The decline of Native American political autonomy was the result of increasing national authority that also changed the character of the American West.
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The compromises of the early nineteenth century did not settle the issue of slavery and westward expansion. Instead, they suppressed the issue and acted as temporary salves. However, as the compromises appeared to benefit Slave States more often than they did Free States, sectional antagonisms between the North and the South were becoming more distinct.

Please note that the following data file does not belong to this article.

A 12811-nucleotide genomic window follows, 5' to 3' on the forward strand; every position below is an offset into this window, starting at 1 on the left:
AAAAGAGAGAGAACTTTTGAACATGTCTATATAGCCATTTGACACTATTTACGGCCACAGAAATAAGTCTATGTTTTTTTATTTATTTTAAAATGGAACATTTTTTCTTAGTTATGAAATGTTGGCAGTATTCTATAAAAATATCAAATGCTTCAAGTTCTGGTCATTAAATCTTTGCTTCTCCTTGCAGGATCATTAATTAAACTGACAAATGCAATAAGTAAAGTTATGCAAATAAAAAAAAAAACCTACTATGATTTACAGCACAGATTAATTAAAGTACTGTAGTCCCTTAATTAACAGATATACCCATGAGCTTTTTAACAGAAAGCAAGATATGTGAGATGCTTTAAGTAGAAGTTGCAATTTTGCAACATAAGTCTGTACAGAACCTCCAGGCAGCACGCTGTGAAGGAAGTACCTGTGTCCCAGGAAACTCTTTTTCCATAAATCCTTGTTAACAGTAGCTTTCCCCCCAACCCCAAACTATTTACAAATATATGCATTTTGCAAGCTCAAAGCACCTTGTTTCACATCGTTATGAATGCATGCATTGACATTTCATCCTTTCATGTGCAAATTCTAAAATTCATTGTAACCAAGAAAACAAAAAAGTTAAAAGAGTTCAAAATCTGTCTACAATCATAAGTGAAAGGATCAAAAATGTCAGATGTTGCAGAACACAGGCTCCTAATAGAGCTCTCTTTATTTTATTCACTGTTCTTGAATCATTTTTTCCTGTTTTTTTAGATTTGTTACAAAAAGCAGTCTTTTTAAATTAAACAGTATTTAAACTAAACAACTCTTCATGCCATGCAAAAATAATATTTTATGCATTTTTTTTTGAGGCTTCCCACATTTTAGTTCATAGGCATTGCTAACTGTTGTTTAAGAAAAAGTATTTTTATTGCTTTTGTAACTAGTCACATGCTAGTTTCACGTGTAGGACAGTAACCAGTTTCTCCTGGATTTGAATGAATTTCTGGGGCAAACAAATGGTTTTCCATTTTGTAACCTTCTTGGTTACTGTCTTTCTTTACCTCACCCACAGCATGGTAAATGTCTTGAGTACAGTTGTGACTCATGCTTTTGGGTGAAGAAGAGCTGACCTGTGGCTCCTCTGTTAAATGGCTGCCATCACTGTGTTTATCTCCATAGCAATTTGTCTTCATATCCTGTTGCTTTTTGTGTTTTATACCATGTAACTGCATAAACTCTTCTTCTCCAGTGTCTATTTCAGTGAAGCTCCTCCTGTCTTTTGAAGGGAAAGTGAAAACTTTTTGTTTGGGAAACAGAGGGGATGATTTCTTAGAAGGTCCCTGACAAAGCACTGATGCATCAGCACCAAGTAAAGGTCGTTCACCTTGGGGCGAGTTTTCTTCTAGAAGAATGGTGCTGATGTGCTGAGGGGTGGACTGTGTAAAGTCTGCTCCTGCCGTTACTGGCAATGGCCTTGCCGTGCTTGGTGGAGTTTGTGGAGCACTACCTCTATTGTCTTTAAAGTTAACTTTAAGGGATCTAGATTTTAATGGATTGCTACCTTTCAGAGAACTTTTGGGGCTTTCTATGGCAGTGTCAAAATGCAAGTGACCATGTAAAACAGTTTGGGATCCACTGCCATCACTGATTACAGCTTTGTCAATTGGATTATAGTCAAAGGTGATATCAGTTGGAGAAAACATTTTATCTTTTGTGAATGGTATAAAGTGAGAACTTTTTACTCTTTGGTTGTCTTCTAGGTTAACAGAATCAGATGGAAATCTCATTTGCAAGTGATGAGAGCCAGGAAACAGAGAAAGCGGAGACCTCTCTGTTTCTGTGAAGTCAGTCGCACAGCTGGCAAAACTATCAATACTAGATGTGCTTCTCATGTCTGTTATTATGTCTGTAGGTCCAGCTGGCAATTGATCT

Historian James M. McPherson of Princeton University is a Civil War expert. He won the Pulitzer Prize for his book, Battle Cry of Freedom and served as the President of the American Historical Association. In the video below, he discusses the aftermath of the American Civil War in a guest lecture at Stanford University in… MORE